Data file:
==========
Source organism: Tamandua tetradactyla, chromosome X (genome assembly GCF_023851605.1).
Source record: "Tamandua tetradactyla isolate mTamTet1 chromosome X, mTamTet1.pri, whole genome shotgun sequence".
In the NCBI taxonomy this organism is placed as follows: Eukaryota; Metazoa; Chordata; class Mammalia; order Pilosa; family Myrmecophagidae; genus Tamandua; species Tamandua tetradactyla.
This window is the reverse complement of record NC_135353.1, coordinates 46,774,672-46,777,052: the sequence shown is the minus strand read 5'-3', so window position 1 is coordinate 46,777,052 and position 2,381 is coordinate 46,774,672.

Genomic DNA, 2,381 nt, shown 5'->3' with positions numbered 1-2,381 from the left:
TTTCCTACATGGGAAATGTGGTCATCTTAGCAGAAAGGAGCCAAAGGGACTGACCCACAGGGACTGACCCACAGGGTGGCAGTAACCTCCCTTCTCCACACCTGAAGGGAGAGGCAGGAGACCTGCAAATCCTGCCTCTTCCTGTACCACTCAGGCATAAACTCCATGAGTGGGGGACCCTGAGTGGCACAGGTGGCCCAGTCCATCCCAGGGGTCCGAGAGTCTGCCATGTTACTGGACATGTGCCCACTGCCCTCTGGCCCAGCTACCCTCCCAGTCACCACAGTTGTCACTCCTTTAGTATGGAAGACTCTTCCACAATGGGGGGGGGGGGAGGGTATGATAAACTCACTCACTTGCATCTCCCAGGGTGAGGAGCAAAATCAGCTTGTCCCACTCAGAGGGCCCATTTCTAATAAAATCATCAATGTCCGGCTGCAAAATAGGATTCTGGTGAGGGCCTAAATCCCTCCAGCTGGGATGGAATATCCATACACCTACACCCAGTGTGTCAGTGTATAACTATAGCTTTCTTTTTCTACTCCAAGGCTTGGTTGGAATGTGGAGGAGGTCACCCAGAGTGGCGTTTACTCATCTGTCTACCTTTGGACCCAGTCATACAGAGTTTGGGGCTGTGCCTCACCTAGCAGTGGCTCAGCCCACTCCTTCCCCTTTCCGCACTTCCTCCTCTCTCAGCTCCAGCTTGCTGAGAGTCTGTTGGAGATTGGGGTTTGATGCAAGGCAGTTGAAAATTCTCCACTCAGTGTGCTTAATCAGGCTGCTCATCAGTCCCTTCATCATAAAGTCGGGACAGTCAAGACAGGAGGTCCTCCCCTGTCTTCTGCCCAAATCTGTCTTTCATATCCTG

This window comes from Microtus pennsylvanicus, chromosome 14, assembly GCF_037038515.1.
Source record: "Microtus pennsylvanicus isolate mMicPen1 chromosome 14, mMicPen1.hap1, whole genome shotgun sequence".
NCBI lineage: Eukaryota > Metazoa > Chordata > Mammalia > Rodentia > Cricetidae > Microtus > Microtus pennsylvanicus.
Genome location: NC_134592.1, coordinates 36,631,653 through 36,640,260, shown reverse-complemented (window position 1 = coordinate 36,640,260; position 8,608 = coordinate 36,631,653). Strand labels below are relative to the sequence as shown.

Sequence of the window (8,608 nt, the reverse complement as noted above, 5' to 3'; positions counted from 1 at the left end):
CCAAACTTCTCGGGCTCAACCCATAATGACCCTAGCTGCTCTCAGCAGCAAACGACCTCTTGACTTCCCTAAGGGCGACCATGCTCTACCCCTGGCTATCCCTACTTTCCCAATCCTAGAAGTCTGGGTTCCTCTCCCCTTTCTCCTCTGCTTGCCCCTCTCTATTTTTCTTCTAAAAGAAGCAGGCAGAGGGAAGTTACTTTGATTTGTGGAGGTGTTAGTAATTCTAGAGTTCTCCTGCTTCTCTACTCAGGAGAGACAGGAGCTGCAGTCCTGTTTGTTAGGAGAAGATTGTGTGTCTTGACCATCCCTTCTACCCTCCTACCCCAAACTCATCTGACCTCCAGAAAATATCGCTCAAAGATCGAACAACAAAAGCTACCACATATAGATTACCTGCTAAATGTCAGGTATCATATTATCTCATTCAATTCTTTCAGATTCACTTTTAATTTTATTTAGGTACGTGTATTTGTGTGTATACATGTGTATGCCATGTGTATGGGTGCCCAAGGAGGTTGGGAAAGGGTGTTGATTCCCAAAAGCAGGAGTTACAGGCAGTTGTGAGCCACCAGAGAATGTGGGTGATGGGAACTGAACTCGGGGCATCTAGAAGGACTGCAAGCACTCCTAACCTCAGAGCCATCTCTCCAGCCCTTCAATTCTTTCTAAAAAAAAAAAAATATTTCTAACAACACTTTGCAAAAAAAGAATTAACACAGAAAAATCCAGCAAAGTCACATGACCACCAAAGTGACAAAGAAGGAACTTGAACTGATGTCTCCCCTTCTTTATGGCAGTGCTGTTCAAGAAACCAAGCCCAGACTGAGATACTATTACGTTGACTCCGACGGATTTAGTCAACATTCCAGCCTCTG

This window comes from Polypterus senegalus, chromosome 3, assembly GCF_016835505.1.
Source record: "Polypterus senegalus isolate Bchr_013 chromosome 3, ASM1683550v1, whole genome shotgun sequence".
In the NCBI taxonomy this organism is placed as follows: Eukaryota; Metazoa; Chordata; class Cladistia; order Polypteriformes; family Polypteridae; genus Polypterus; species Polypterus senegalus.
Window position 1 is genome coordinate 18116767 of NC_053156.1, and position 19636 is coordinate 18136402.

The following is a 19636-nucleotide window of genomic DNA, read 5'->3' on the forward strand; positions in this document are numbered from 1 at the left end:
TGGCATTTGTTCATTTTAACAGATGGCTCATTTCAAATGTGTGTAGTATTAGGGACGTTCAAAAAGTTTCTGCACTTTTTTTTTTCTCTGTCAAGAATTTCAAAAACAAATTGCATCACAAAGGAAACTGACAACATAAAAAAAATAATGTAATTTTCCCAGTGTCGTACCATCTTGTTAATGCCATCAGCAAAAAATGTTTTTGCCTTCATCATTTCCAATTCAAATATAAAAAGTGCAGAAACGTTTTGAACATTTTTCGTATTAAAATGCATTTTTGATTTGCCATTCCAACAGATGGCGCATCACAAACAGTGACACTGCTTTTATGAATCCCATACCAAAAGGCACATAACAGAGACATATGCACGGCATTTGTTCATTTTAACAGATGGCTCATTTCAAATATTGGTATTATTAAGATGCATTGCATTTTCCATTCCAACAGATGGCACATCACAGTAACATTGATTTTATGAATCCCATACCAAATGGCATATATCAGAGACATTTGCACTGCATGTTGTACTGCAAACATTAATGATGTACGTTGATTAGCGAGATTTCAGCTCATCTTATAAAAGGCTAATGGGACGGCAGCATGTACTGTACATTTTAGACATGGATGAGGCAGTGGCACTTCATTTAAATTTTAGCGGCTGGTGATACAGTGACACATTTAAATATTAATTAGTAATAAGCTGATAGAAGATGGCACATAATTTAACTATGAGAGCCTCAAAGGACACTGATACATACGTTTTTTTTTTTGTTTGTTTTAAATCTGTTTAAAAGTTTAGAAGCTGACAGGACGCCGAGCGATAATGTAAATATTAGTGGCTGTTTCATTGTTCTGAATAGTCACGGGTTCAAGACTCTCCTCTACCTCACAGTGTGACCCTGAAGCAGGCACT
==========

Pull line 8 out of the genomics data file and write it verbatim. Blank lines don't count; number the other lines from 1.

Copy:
Source record: "Microtus pennsylvanicus isolate mMicPen1 chromosome 14, mMicPen1.hap1, whole genome shotgun sequence".